By: Caitlan McCafferty
Communications and marketing professionals often plan messages and campaigns around holidays. You will always see social media posts wishing you a happy Fourth of July or an ad announcing the President’s Day Sale. But, what if attitudes toward certain holidays are changing?
If you had off from work or school this past Monday, Oct. 10, you probably called the holiday Columbus Day. But, in many states this is changing. Due to a movement to support Native Americans’ contributions to the United States, many communities have changed the holiday’s name from Columbus Day to Indigenous Peoples' Day. The movement started in big cities such as Seattle and Albuquerque and, over time, extended to smaller municipalities and school districts. In fact, in the year since 2015, 14 communities have joined a growing list of towns and cities that now use the day to honor the history and voices of indigenous people.
The actual holiday of Columbus Day may not affect you – only 23 states and Washington, D.C. recognize it—but the shift away from celebrating Columbus represents a larger movement to reevaluate American history. The history of Columbus Day is littered with controversy. It is widely accepted that Columbus did not “discover” America, and he was responsible for the death and mistreatment of innocent indigenous people. Native Americans have been protesting the holiday since FDR made it a federal holiday in 1937 , and the conflict came to a head in 1992 with the 500th anniversary celebration that brought protests from around the world.
Martin Luther King Day similarly remains controversial for some parts of our country. Martin Luther King Day was first observed in 1986, but it wasn’t a federal paid holiday in all 50 states until 2000. The last state to recognize the holiday was South Carolina. However, Arkansas, Alabama, and Mississippi observe MLK Day (federal holiday) and Robert E. Lee Day (state holiday) both on the third Monday in January. In each of these states, there continues to be a battle over separating the two holidays, as many find it wrong that a Confederate general and a leader of the Civil Rights Movement are celebrated on the same day.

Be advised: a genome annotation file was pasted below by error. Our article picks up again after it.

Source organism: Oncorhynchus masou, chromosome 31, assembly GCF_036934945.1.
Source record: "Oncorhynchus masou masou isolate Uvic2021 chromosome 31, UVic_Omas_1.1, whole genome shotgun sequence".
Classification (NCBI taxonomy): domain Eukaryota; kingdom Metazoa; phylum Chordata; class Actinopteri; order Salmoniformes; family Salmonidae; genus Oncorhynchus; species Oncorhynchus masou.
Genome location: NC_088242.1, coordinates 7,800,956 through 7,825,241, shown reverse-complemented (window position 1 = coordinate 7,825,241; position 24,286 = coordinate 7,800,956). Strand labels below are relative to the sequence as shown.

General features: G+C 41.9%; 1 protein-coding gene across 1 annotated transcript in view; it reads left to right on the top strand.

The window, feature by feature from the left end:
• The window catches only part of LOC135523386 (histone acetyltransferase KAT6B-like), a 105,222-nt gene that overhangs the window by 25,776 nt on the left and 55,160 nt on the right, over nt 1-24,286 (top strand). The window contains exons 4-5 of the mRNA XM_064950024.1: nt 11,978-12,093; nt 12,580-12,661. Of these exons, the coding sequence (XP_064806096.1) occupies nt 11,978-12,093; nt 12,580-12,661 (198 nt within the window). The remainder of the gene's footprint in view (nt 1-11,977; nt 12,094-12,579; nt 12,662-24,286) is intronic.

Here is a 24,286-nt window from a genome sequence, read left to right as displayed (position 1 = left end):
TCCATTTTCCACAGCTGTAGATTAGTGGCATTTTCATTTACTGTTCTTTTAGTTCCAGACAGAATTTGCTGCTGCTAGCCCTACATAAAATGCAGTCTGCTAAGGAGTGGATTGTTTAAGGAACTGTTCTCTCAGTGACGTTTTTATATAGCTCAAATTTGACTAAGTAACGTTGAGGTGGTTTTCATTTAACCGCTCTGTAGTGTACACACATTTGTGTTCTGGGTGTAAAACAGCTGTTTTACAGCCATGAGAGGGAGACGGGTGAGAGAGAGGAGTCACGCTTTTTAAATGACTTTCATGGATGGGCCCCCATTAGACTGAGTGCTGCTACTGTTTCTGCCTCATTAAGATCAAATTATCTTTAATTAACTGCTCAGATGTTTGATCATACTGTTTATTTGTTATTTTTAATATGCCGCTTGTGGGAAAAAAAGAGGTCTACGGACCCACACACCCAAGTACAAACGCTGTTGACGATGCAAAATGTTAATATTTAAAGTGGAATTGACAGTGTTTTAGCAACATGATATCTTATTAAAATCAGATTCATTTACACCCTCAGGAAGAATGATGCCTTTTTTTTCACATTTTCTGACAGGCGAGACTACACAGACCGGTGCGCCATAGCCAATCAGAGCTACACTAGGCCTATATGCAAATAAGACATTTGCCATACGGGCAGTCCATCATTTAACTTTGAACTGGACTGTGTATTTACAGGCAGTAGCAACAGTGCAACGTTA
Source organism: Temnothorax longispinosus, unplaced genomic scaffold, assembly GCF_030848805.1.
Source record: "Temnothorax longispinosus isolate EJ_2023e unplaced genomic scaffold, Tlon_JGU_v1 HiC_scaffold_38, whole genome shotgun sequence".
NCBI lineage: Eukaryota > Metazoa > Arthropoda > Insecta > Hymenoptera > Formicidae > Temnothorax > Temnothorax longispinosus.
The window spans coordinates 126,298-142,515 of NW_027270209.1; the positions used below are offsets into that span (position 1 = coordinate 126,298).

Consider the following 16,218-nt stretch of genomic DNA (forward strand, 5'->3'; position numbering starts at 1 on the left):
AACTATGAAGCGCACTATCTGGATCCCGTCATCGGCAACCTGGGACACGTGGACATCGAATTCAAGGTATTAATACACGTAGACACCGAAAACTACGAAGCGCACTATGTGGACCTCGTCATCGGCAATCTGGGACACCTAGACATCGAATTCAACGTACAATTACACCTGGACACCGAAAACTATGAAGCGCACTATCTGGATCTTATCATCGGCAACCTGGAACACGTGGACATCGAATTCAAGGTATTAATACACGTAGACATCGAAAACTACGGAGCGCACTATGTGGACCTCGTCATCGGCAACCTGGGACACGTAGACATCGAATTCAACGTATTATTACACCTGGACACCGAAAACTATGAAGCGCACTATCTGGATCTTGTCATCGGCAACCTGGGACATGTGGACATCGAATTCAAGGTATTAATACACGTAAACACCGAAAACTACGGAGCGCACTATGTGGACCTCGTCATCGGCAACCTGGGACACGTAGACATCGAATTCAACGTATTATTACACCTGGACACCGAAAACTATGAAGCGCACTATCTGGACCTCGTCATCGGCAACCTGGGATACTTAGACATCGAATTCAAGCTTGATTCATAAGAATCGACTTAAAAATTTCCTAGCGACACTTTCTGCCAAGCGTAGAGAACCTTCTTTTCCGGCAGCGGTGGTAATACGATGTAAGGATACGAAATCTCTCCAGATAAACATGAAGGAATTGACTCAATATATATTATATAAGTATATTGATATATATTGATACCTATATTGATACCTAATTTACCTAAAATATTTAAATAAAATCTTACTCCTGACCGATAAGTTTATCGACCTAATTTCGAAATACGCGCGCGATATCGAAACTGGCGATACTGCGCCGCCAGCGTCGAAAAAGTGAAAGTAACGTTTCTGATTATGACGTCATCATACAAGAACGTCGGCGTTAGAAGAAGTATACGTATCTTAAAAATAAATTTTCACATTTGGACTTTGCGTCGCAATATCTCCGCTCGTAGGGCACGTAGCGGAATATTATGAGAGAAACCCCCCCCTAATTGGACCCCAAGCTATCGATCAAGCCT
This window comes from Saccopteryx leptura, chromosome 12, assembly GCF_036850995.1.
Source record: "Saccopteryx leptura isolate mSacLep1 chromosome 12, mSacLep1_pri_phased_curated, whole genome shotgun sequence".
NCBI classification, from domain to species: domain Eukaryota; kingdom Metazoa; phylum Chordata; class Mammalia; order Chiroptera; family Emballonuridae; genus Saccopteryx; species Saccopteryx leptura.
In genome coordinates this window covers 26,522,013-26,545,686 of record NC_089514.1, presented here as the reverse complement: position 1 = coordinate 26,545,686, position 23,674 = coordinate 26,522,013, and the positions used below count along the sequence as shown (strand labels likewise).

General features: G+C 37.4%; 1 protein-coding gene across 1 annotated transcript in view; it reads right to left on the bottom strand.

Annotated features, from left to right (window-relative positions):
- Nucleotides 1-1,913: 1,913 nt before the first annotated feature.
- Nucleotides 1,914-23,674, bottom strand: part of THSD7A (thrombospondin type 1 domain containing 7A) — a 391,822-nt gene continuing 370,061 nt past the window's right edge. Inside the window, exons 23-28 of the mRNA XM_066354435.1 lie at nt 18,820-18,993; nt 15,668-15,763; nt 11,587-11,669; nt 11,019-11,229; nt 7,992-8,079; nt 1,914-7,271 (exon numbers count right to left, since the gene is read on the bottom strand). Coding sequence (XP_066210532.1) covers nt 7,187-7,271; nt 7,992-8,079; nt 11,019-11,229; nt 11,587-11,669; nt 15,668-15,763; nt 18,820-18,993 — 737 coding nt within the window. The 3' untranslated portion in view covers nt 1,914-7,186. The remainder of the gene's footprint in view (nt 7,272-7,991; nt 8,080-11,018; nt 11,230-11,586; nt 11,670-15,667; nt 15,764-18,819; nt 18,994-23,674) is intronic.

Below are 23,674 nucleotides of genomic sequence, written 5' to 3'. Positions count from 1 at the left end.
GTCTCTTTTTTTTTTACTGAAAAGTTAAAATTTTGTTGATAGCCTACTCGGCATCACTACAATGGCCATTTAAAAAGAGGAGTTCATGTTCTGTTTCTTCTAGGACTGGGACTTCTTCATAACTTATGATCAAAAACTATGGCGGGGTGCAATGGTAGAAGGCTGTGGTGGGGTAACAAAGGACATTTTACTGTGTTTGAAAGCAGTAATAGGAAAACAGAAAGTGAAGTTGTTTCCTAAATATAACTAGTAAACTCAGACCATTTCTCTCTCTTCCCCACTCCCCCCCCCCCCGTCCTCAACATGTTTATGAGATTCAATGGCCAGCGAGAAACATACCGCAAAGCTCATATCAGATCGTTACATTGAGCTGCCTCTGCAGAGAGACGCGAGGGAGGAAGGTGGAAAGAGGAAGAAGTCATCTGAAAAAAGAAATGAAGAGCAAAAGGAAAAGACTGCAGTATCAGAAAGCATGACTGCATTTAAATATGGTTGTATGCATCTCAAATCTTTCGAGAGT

So what are the implications of such controversies for professional communicators? For one thing, the debate reminds us that different parts of the country approach the history of our country and its culture differently. It makes sense that cities with larger Native American populations, such as Albuquerque, changed the holiday’s name to Indigenous Peoples’ Day. It’s a good reminder that what might be a common touchpoint for one market segment of the country may not resonate in the same way with another region.
When the next holiday rolls around, then, remember your audience. Are you posting a Happy Columbus Day tweet? Or a Happy Indigenous Peoples' Day tweet? Understanding the cultural differences at play will help you craft a communications initiative that does not inadvertently offend your target audiences.
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